- . . . a little round belly
That shook when he laugh'd, like a bowl full of jelly
Santa Claus's home traditionally includes a residence and a workshop where he creates—often with the aid of elves or other supernatural beings—the gifts he delivers to good children at Christmas. Some stories and legends include a village, inhabited by his helpers, surrounding his home and shop.
In North American tradition (in the United States and Canada), Santa lives on the North Pole, which according to Canada Post lies within Canadian jurisdiction in postal code H0H 0H0 (a reference to "ho ho ho", Santa's notable saying, although postal codes starting with H are usually reserved for the island of Montreal in Québec). On 23 December 2008, Jason Kenney, Canada's minister of Citizenship, Immigration and Multiculturalism, formally awarded Canadian citizenship status to Santa Claus. "The Government of Canada wishes Santa the very best in his Christmas Eve duties and wants to let him know that, as a Canadian citizen, he has the automatic right to re-enter Canada once his trip around the world is complete," Kenney said in an official statement.
There is also a city named North Pole in Alaska where a tourist attraction known as the "Santa Claus House" has been established. The US postal service uses the city's zip code of 99705 as their advertised postal code for Santa Claus. A Wendy's in North Pole, AK has also claimed to have a "sleigh fly through".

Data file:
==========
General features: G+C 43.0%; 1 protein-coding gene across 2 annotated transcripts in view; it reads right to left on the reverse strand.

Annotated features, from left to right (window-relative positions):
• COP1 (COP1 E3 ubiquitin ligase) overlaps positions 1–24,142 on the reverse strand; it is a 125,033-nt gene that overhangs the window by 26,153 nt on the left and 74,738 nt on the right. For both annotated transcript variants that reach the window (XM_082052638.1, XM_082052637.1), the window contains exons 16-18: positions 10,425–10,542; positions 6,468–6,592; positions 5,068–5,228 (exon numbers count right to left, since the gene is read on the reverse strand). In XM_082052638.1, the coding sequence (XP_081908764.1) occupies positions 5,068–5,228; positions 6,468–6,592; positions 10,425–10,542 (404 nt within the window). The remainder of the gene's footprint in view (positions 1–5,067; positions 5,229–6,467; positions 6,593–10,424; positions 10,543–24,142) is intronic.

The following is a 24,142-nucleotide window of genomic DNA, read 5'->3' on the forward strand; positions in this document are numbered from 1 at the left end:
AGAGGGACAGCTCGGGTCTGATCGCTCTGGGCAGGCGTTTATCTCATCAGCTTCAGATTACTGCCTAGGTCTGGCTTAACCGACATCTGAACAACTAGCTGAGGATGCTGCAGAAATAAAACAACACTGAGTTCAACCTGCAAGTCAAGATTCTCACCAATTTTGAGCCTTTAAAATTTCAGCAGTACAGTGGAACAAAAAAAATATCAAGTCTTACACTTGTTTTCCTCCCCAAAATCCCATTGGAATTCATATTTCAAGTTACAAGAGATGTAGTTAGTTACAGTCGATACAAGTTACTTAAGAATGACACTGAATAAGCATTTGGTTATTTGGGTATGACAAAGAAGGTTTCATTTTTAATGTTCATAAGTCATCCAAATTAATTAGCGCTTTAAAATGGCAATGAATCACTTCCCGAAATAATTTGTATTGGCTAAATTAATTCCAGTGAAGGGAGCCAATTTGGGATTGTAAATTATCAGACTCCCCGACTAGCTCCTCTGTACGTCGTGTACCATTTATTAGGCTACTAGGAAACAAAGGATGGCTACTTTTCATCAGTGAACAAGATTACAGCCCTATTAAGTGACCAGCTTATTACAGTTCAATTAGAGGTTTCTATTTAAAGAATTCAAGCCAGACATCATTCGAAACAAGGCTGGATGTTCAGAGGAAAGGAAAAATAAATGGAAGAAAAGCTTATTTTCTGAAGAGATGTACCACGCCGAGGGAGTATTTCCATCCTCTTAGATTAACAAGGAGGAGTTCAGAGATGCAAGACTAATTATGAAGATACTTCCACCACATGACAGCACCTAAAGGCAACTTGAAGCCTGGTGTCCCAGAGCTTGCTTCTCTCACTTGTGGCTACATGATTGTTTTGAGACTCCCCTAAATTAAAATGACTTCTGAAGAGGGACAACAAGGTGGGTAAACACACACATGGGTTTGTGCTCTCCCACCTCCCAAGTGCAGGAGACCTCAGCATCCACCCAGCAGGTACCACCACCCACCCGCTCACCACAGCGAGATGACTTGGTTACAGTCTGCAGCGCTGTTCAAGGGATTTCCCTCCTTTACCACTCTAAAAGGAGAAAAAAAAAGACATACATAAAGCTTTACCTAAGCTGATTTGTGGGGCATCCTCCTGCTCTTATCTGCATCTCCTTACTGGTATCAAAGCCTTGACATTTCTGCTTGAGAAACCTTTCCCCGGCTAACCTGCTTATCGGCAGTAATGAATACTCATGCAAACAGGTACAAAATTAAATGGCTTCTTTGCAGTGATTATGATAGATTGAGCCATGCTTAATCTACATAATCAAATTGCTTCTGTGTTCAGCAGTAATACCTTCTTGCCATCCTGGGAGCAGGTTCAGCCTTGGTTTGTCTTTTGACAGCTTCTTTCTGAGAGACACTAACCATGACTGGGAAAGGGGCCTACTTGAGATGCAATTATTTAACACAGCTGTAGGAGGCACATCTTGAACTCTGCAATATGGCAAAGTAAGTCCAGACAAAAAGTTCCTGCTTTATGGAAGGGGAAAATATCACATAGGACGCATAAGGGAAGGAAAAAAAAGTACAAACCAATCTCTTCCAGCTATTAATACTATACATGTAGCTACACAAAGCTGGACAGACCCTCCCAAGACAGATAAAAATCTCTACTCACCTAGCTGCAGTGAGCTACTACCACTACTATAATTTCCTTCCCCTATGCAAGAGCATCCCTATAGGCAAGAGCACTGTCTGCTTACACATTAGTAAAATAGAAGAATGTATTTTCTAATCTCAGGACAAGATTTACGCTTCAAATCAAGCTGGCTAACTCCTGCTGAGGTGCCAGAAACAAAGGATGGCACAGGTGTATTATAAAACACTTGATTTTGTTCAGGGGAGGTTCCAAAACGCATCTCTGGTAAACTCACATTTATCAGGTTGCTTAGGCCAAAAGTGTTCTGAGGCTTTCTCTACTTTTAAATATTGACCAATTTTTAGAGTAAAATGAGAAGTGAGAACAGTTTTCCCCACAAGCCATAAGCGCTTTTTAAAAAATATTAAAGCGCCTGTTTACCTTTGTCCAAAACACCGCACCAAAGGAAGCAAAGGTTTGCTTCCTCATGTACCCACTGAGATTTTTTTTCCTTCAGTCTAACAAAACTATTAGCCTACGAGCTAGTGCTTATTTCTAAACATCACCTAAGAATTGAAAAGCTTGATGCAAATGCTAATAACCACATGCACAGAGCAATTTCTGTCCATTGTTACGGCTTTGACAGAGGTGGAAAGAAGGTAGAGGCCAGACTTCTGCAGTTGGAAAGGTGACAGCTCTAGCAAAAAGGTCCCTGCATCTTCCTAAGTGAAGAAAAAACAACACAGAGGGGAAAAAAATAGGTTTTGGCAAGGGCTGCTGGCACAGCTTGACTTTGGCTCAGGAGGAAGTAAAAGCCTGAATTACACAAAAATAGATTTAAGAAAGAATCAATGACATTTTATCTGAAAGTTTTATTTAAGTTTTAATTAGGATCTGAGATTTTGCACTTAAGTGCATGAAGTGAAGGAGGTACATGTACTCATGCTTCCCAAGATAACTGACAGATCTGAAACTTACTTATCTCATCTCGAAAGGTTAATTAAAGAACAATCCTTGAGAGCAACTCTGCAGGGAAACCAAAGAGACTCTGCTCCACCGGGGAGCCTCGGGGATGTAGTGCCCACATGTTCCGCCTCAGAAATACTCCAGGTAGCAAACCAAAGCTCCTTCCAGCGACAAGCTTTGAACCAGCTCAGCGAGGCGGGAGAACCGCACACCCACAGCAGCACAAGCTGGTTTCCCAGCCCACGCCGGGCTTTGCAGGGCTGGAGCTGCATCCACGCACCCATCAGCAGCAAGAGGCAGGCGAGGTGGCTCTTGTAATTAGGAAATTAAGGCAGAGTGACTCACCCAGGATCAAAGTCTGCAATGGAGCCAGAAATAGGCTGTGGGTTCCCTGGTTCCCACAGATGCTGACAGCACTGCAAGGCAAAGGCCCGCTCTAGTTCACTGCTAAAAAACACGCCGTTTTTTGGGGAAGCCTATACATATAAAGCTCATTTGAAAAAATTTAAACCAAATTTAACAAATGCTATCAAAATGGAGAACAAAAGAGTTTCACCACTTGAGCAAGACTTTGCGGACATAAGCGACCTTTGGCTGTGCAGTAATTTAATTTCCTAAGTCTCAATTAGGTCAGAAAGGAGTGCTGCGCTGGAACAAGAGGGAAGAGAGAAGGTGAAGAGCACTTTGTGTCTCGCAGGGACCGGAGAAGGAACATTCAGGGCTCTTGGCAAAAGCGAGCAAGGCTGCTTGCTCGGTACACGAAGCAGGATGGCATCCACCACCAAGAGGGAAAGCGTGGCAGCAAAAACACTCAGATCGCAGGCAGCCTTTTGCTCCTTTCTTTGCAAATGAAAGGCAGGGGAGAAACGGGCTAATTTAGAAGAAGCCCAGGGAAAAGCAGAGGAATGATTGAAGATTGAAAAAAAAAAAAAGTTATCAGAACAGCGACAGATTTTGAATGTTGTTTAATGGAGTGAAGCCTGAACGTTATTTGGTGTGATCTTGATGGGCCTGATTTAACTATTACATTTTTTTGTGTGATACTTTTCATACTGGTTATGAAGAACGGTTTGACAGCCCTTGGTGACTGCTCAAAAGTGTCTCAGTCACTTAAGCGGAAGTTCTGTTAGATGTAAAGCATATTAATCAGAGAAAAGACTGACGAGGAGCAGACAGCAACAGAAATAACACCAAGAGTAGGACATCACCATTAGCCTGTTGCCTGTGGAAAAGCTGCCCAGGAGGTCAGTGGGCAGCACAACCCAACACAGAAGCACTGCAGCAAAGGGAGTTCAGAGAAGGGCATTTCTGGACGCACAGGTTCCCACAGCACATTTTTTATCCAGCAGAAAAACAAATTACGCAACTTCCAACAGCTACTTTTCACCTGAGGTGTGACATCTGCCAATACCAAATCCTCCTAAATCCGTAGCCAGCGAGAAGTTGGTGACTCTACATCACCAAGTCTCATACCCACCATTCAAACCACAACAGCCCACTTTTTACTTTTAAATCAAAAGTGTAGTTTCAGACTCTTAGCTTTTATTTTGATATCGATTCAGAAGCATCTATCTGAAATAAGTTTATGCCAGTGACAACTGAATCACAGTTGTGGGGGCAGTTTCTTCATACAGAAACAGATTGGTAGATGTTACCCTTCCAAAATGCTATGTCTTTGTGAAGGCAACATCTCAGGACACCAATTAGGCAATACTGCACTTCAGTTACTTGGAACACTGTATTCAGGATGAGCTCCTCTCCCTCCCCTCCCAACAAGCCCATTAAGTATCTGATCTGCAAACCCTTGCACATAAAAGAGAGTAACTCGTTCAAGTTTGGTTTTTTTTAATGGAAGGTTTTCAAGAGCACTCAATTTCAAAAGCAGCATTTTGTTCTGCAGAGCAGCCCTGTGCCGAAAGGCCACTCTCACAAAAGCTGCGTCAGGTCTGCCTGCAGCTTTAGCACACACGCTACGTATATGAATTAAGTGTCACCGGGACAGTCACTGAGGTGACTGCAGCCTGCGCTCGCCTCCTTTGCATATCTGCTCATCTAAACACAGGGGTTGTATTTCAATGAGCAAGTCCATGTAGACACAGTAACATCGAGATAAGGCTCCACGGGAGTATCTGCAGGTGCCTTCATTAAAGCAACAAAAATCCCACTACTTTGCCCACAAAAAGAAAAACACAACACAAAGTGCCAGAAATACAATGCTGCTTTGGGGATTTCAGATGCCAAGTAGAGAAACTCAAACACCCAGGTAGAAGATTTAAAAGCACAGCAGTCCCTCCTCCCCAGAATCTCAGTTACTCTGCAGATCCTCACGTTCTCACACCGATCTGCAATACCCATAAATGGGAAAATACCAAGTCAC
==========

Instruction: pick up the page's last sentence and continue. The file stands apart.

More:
Each Nordic country claims Santa's residence to be within their territory. Norway claims he lives in Drøbak. In Denmark, he is said to live in Greenland (near Uummannaq). In Sweden, the town of Mora has a theme park named Tomteland. The national postal terminal in Tomteboda in Stockholm receives children's letters for Santa. In Finland, Korvatunturi has long been known as Santa's home, and two theme parks, Santa Claus Village and Santa Park are located near Rovaniemi. In Belarus there is a home of Ded Moroz in Belovezhskaya Pushcha National Park.
Parades, department stores, and shopping malls
Santa Claus appears in the weeks before Christmas in department stores or shopping malls, or at parties. The practice of this has been credited to James Edgar, as he started doing this in 1890 in his Brockton, Massachusetts department store. He is played by an actor, usually helped by other actors (often mall employees) dressed as elves or other creatures of folklore associated with Santa. Santa's function is either to promote the store's image by distributing small gifts to children, or to provide a seasonal experience to children by listening to their wishlist while having them sit on his knee (a practice now under review by some organisations in Britain, and Switzerland). Sometimes a photograph of the child and Santa are taken. Having a Santa set up to take pictures with children is a ritual that dates back at least to 1918.